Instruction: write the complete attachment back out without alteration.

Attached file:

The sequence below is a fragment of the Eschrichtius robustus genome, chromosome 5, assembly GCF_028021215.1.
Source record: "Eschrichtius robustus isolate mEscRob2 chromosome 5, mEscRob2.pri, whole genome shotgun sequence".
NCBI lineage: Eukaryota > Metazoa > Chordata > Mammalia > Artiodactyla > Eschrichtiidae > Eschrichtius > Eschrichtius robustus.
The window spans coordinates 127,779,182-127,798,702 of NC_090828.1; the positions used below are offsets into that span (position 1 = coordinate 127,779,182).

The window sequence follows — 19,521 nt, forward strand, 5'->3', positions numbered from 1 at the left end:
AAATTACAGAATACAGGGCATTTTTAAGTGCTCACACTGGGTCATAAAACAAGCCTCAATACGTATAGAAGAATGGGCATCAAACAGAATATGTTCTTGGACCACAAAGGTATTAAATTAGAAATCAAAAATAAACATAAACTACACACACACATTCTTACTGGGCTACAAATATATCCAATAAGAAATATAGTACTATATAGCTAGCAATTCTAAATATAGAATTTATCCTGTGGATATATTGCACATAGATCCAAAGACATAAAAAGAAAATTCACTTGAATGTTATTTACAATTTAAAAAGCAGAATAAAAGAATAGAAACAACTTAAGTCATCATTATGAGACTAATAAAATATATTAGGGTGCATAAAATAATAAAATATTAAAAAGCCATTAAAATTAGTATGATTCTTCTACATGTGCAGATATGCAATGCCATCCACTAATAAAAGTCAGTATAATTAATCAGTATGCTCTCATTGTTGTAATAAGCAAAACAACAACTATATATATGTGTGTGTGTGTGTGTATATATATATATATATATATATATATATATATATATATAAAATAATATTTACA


The sequence below is a fragment of the Eschrichtius robustus genome, chromosome 5, assembly GCF_028021215.1.
Source record: "Eschrichtius robustus isolate mEscRob2 chromosome 5, mEscRob2.pri, whole genome shotgun sequence".
NCBI lineage: Eukaryota > Metazoa > Chordata > Mammalia > Artiodactyla > Eschrichtiidae > Eschrichtius > Eschrichtius robustus.
The window spans coordinates 127,779,182-127,798,702 of NC_090828.1; the positions used below are offsets into that span (position 1 = coordinate 127,779,182).

The window sequence follows — 19,521 nt, forward strand, 5'->3', positions numbered from 1 at the left end:
AAATTACAGAATACAGGGCATTTTTAAGTGCTCACACTGGGTCATAAAACAAGCCTCAATACGTATAGAAGAATGGGCATCAAACAGAATATGTTCTTGGACCACAAAGGTATTAAATTAGAAATCAAAAATAAACATAAACTACACACACACATTCTTACTGGGCTACAAATATATCCAATAAGAAATATAGTACTATATAGCTAGCAATTCTAAATATAGAATTTATCCTGTGGATATATTGCACATAGATCCAAAGACATAAAAAGAAAATTCACTTGAATGTTATTTACAATTTAAAAAGCAGAATAAAAGAATAGAAACAACTTAAGTCATCATTATGAGACTAATAAAATATATTAGGGTGCATAAAATAATAAAATATTAAAAAGCCATTAAAATTAGTATGATTCTTCTACATGTGCAGATATGCAATGCCATCCACTAATAAAAGTCAGTATAATTAATCAGTATGCTCTCATTGTTGTAATAAGCAAAACAACAACTATATATATGTGTGTGTGTGTGTGTATATATATATATATATATATATATATATATATATATATAAAATAATATTTACA